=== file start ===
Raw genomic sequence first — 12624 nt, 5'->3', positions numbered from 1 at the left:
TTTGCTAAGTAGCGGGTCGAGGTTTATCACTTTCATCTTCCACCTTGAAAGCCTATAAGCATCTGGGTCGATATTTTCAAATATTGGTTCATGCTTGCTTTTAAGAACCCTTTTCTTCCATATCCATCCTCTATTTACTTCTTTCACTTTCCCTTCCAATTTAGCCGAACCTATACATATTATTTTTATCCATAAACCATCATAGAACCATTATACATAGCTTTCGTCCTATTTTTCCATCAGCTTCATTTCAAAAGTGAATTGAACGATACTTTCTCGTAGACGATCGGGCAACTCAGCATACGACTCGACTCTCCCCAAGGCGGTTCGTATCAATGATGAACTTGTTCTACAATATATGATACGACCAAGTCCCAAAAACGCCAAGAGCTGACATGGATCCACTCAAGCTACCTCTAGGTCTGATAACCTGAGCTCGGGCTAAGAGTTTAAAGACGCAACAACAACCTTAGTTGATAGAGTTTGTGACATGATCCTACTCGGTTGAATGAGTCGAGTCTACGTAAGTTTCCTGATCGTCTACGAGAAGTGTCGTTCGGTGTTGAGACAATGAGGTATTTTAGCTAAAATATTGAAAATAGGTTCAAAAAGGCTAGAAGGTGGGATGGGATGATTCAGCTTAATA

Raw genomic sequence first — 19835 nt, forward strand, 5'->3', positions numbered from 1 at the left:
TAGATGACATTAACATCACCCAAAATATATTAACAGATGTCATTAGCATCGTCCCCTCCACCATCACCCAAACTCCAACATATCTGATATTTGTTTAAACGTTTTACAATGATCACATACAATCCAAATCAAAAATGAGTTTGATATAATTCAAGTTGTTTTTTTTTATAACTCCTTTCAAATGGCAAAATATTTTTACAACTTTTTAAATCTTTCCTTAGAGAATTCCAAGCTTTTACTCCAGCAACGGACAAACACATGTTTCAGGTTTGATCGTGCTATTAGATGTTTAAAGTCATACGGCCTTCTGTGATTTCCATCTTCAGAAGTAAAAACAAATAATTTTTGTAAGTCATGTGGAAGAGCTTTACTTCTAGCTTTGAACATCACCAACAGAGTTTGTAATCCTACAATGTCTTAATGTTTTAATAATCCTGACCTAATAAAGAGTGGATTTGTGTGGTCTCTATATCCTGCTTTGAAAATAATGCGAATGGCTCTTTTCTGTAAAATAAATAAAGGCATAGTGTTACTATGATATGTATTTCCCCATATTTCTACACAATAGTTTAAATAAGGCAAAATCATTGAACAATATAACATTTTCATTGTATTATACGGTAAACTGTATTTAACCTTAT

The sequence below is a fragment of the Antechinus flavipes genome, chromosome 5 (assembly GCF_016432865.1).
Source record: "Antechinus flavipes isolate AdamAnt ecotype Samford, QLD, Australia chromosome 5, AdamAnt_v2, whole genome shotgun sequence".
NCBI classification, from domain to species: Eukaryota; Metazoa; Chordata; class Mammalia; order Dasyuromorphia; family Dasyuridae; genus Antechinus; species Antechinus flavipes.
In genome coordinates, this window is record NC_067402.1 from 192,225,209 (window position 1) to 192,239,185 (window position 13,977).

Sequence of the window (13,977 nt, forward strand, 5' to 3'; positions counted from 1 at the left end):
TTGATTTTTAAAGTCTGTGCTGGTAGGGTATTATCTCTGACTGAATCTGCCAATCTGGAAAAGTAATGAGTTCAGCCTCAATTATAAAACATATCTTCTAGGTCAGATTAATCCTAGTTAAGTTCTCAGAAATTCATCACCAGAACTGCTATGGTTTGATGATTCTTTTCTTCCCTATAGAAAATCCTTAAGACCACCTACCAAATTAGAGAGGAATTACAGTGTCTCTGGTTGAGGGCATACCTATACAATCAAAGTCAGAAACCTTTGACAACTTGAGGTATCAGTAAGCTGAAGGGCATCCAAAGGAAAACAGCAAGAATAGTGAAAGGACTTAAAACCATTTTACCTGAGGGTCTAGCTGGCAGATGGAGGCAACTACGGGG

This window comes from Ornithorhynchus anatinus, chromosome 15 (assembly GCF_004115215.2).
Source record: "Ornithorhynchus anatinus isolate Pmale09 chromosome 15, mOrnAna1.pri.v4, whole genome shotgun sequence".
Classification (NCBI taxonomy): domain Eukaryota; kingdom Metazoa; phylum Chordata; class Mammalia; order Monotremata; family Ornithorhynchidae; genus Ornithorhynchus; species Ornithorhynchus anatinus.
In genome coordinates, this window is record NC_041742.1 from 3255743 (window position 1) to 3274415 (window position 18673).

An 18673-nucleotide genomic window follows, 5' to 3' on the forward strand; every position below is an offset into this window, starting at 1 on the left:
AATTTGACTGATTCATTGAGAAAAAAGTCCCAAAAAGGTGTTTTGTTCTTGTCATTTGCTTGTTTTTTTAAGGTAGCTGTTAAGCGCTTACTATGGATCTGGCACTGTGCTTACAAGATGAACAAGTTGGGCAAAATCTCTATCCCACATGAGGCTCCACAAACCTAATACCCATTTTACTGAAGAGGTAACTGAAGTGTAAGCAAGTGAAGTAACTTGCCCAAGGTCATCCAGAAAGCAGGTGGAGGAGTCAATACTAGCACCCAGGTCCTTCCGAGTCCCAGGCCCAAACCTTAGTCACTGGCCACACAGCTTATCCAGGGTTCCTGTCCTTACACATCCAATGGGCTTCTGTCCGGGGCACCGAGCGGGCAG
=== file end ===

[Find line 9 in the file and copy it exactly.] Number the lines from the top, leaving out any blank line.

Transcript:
Sequence of the window (13,977 nt, forward strand, 5' to 3'; positions counted from 1 at the left end):